Dissertation Title: "Displacing Criminality: The Social Role of Penal Transportation in Britain and France"
B.A., History, University of Denver, 2007
- Thesis: “Losing Picture Perfect: Physiognomy and the Threat of the Foreign Other in Sir Arthur Conan Doyle’s Sherlock Holmes”
Comparative Politics and Human Rights, Joseph Korbel Graduate School of International Studies, University of Denver, 2009
M.A., History, Boston College, 2011
I am interested the various conceptions of British and French identity among the lower, working, and middle classes at the apex of Imperial power in the Fin de Siecle. I primarily study cultural and literary history to examine the creation of national identity through narrative, and the ways in which the representation and perception of that identity changed in relation to threats felt from outside during the course of the 19th century. My dissertation is entitled: Displacing Criminality: The Social Role of Penal Transportation in Britain and France.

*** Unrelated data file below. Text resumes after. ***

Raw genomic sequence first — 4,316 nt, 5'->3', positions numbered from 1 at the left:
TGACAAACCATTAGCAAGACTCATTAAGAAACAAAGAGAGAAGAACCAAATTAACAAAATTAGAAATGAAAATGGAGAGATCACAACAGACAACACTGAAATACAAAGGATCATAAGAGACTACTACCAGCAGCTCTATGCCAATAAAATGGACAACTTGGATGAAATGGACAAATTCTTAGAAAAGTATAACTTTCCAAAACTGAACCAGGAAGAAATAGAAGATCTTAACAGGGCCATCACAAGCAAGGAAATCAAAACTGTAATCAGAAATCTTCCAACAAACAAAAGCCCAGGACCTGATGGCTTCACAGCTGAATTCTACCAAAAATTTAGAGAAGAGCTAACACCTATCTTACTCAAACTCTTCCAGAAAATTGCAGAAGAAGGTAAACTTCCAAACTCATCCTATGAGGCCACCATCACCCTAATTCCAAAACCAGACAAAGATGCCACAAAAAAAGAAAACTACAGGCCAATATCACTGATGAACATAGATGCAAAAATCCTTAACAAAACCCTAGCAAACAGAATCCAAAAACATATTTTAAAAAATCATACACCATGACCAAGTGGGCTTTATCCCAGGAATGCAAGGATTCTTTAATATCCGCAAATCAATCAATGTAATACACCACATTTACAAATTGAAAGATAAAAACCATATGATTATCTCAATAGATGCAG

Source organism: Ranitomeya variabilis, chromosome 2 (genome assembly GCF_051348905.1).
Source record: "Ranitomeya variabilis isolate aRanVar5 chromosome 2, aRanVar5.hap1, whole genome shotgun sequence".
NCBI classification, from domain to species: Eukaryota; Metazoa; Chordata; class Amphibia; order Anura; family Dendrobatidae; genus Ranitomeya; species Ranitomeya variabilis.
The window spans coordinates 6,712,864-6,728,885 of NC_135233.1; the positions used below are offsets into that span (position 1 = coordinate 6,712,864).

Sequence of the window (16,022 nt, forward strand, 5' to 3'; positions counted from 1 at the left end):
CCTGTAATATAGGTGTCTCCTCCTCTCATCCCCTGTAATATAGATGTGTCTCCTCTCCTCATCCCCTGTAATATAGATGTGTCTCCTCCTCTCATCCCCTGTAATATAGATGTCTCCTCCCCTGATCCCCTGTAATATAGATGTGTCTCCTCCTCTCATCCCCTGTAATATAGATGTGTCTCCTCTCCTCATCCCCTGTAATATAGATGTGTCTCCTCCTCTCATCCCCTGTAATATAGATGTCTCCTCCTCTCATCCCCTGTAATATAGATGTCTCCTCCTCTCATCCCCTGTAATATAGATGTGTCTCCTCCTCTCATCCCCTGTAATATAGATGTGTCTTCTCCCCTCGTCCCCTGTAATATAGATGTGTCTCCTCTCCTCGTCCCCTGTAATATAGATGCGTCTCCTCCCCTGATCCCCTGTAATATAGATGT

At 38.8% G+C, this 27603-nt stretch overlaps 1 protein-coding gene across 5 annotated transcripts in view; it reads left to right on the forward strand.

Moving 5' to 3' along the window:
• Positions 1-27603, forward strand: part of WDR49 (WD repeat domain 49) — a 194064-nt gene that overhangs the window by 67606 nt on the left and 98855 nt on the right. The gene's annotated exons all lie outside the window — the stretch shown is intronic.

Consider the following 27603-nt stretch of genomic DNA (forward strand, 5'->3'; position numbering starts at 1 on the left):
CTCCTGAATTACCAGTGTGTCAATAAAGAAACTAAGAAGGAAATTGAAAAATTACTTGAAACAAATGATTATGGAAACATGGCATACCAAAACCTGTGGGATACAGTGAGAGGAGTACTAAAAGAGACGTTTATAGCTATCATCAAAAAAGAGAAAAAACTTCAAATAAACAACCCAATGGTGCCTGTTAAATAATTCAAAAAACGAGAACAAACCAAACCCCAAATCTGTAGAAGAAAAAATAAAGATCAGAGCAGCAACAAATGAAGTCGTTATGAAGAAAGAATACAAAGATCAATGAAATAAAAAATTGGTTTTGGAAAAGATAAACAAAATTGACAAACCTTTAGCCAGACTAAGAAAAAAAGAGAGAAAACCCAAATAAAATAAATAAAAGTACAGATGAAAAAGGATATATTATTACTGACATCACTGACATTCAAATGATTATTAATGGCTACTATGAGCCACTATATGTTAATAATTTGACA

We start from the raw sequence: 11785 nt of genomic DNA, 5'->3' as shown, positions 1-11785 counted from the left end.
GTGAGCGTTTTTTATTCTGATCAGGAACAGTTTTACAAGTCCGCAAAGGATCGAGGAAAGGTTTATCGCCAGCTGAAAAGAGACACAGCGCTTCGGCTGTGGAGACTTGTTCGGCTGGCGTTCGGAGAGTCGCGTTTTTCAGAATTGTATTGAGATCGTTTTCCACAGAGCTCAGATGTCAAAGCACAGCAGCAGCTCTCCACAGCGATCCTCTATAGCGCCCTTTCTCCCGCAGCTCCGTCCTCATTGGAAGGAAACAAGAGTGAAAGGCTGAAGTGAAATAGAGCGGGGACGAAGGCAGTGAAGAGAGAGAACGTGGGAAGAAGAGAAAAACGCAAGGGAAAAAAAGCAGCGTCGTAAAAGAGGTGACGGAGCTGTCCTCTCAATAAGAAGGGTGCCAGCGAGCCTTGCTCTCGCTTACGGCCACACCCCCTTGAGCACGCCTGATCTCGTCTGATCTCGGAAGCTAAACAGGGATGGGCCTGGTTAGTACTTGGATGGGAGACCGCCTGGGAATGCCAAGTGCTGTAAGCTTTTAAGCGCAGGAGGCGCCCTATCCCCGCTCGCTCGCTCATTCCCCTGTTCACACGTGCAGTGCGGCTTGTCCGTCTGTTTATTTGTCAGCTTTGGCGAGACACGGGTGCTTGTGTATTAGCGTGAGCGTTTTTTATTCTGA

AWARDS AND FELLOWSHIPS:
Irish Studies Fellowship, Boston College
Summer Research Grant, Clough Center for Constitutional Democracy
Summer Fellowship, Boston College History Department
“Creating Villains: Physiognomy and the Threat of the Foreign in Sir Arthur Conan Doyle’s Sherlock Holmes,” Heroes and Villains, (Oxford: Interdisiplinary Press), Forthcoming 2012
“The Ood as a Slave Race: Colonial Continuity in the Second Great and Bountiful Human Empire,” Doctor Who and Race, (Toronto: Intellect), Forthcoming 2013
"The Villain as Other: Foreign Criminals in Victorian Literature," Heroes and Villains Conference, Oxford, September 2011.
"Pseudoscience and the Danger of the Foreign Other in Sir Arthur Conan Doyle’s Sherlock Holmes" University of Colorado-Boulder, September 2010.
"Dickens and the City: The personification and vibrancy of 19th Century London" Poster Presentation, Portrait of the City Conference, Dublin, December 2010.